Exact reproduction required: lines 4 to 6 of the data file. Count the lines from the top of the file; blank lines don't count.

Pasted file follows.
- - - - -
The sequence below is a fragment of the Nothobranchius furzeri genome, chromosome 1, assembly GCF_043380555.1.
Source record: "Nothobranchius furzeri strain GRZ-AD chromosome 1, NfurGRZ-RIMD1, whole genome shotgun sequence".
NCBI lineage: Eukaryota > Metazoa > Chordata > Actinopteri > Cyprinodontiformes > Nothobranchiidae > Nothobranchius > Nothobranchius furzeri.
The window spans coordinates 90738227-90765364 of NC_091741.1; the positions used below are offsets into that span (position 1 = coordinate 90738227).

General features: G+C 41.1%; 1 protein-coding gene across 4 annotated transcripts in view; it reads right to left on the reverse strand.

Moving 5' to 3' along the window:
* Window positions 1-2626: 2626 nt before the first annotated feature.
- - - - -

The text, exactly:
The window spans coordinates 90738227-90765364 of NC_091741.1; the positions used below are offsets into that span (position 1 = coordinate 90738227).

General features: G+C 41.1%; 1 protein-coding gene across 4 annotated transcripts in view; it reads right to left on the reverse strand.

Moving 5' to 3' along the window: